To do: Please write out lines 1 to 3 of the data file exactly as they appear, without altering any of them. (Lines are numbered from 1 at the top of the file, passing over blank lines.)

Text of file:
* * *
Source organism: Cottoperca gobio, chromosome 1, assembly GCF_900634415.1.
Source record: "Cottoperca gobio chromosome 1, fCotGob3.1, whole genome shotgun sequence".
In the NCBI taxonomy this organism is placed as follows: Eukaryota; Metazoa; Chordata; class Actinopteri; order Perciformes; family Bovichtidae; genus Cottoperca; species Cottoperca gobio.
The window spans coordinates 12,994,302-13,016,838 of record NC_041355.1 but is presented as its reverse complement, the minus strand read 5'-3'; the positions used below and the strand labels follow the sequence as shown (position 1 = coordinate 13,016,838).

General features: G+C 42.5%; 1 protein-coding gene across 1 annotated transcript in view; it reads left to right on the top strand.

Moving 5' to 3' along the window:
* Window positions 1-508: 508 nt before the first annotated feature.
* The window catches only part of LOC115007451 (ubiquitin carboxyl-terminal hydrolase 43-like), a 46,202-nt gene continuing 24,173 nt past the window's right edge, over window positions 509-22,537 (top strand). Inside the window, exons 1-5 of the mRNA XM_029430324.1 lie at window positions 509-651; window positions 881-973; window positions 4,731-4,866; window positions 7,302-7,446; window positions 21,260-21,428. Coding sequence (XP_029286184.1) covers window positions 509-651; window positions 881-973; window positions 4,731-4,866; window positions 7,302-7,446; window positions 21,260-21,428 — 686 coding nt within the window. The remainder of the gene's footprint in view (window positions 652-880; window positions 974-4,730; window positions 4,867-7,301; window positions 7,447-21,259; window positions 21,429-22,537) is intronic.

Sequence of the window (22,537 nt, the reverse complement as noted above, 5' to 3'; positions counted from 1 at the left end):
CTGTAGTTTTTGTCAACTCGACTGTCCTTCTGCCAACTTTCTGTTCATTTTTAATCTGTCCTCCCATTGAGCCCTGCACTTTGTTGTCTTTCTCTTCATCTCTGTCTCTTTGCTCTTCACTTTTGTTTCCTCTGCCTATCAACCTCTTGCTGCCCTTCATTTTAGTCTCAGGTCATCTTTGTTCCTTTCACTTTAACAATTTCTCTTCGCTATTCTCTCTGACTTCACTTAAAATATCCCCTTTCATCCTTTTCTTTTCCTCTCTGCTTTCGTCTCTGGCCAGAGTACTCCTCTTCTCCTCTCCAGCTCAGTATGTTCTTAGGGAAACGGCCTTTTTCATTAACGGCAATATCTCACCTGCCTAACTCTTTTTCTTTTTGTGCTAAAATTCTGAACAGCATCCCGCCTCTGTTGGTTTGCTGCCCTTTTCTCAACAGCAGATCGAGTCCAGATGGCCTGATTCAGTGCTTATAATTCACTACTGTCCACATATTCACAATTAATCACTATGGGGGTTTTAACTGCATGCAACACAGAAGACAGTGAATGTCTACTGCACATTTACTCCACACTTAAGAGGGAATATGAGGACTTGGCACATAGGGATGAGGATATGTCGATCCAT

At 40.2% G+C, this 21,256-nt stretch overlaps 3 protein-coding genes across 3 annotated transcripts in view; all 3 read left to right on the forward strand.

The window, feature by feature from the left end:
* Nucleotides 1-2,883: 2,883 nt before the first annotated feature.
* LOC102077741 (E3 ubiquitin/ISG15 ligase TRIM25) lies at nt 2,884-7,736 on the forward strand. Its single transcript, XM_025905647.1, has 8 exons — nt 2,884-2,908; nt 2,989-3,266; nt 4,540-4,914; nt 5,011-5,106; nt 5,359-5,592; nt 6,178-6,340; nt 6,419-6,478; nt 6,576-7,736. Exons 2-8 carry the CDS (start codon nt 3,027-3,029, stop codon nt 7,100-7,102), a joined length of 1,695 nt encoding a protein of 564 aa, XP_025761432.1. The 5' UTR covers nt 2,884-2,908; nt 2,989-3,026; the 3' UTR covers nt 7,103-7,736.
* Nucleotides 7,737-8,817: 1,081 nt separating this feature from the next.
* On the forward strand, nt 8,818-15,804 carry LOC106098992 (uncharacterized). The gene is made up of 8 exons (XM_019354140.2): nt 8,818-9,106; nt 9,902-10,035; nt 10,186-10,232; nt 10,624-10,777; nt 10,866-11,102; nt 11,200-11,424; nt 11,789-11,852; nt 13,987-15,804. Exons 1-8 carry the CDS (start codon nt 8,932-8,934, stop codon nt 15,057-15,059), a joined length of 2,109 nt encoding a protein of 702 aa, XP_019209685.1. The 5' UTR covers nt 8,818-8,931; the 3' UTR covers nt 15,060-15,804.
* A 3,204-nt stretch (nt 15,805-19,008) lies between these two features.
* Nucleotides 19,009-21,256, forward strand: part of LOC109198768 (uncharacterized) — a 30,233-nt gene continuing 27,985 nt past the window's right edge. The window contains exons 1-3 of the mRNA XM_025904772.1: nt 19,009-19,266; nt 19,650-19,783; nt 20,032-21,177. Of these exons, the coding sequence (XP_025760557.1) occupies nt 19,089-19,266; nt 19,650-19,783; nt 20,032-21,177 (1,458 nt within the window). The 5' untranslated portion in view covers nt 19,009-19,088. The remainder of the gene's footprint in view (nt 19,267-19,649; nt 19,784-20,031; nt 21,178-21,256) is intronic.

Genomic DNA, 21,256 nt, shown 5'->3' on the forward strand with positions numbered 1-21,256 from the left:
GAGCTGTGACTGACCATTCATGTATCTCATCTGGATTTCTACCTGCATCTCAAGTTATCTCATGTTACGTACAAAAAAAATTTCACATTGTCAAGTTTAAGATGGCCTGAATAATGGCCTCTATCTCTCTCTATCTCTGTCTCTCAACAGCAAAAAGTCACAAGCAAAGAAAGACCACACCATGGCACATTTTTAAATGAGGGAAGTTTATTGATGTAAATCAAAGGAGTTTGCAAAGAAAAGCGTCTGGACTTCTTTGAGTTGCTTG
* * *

Source organism: Cottoperca gobio, chromosome 1, assembly GCF_900634415.1.
Source record: "Cottoperca gobio chromosome 1, fCotGob3.1, whole genome shotgun sequence".
In the NCBI taxonomy this organism is placed as follows: Eukaryota; Metazoa; Chordata; class Actinopteri; order Perciformes; family Bovichtidae; genus Cottoperca; species Cottoperca gobio.